I have watched three whole seasons of The West Wing in the last seven days. Mostly out of boredom and the need for something to occupy my mind, but also because I have been thinking a great deal about John Spencer and how his passing will affect the dynamic of the show. I've come to the conclusion that Leo McGarry was the central character, next only to the President. His hand was dipped into almost every storyline and his presence was well known and respected.
How I hadn't noticed before is beyond me, but after watching season two, I have decided that the only other person that understands and appreciated the following quote by John Kennedy as much as I do is President Bartlet (or shall we say Aaron Sorkin, the writer):
The political world is a very interesting life. It allows the full use of your powers. First, there is the great chess game. It's the battle, the competition. There's the strategy and which piece you move and all that.
Until I re-watched a season two episode titled "The War at Home," I hadn't taken into account the great respect President Bartlet has for chess as it pertains to politics. When I began this blog I named it "The Political Game" because of the Kennedy quote. I am not very good at chess, but I can appreciate it's meaning and significance. In the episode, when Leo informed President Bartlet that they had lost this one and he responded by saying they had lost it six moves ago, that's when it clicked. That was the moment when I realized I hadn't ever noticed the connection between chess, the quote, and my favorite television show. It is no wonder that I like The West Wing so much.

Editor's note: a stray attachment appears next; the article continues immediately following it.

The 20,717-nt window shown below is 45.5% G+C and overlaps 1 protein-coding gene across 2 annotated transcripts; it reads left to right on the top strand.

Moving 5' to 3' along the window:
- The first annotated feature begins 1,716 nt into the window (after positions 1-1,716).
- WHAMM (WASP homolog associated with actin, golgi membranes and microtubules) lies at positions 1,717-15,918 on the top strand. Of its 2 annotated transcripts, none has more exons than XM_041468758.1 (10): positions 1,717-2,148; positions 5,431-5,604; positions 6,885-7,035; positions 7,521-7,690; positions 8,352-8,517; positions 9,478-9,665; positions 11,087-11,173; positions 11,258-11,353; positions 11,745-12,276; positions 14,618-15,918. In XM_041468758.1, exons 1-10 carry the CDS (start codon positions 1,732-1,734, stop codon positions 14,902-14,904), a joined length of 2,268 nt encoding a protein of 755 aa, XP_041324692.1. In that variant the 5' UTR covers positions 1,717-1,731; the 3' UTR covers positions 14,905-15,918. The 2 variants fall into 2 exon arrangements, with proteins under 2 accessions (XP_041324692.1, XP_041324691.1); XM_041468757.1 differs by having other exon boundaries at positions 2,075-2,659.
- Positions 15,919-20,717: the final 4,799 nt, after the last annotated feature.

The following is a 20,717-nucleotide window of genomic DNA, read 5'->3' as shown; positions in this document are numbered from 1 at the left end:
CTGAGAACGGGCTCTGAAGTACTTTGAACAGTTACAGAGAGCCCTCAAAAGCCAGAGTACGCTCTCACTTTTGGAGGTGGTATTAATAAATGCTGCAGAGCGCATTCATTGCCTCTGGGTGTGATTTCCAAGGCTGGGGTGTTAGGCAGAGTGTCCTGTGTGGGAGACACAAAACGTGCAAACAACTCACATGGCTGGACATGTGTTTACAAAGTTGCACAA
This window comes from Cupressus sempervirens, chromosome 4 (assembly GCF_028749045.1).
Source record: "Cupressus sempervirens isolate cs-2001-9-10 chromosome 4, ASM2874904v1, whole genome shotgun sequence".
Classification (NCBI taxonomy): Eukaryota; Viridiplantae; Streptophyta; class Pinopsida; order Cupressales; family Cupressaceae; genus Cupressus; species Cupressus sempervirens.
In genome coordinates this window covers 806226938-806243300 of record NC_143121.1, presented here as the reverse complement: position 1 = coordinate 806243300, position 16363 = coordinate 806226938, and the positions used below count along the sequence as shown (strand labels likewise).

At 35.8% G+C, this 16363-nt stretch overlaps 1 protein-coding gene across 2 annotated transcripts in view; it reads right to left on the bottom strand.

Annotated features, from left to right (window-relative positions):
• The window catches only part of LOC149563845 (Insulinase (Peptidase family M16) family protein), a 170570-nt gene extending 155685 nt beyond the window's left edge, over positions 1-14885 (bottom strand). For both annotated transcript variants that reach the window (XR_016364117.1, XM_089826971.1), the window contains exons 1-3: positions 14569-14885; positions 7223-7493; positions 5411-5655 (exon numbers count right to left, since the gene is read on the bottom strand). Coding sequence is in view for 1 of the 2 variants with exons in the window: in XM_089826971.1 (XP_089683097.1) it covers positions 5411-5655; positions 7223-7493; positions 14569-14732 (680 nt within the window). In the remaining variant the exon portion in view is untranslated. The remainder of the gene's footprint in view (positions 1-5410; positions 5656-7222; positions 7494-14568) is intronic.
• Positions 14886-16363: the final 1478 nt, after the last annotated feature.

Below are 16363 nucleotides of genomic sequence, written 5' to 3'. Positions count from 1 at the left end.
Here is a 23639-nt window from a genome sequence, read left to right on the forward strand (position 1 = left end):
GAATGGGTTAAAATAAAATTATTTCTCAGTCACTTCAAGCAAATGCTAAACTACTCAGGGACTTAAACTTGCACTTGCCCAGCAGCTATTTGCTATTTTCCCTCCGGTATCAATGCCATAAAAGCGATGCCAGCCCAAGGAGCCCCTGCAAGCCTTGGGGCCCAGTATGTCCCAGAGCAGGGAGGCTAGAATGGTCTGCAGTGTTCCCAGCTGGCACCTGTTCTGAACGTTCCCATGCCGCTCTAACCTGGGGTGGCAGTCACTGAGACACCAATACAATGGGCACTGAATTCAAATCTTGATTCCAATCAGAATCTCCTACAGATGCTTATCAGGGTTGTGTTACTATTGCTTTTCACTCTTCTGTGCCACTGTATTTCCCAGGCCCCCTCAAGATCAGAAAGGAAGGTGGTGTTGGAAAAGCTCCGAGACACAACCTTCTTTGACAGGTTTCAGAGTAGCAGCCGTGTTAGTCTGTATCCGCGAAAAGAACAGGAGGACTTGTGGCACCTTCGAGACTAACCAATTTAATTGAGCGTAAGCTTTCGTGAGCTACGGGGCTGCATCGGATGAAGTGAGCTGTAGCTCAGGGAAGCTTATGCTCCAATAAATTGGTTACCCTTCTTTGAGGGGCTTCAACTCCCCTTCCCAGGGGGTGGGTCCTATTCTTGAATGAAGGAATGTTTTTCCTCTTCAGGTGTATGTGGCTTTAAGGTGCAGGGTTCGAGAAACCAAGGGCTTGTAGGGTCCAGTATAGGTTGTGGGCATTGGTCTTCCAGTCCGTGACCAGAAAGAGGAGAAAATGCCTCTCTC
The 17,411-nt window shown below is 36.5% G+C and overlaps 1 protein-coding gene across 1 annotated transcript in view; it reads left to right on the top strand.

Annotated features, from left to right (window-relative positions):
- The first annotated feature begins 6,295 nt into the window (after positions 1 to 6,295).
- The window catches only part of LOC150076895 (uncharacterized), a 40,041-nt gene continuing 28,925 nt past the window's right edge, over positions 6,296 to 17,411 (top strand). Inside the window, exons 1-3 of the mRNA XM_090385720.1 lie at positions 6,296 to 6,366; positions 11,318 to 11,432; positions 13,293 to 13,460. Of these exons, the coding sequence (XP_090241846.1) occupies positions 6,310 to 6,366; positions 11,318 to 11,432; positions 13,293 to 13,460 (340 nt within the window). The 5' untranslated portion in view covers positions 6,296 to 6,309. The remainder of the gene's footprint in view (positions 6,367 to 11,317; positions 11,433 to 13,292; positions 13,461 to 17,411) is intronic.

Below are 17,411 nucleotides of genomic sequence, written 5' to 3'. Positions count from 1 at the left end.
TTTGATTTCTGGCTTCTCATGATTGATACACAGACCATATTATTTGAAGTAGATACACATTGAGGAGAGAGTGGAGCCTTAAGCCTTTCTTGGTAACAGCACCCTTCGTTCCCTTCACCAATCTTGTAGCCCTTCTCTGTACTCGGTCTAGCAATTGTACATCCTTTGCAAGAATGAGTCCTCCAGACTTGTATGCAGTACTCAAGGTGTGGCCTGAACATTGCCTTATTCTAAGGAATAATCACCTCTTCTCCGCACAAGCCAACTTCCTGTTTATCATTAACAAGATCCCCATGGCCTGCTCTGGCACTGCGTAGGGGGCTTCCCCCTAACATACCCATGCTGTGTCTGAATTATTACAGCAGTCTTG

Since I watched the episode I have been thinking a lot about the blog, mostly about my seven day absence, but also about how I had chosen that lighthouse template after having completely ruined my patriotic theme with too much tinkering. The template was meant to be temporary and now I have a new revamped blog. One that more clearly represents the meaning behind the title and one that I think I am satisfied with for the time being.
One last comment on the passing of John Spencer. In that same season two episode, Leo says something to the President that I think may have been the moment, if the jury was still out at that point, where I decided that Leo was my favorite and the star of the show.
If I could put myself anywhere in time, it would be the cabinet room on August 4, 1964 when our ships were attacked by North Vietnam in the Tonkin Gulf. I'd say 'Mr. President, don't do it. You're considering authorizing a massive commitment of troops and throwing in our lot with torturers and panderers, leaders without principle and soldiers without conviction, with no clear mission and no end in sight.
If there was ever any question at what point I was sold on the greatness of The West Wing and that Leo McGarry is the central character and my personal favorite, if I had to pinpoint it, that would be the moment.
1946 - 2005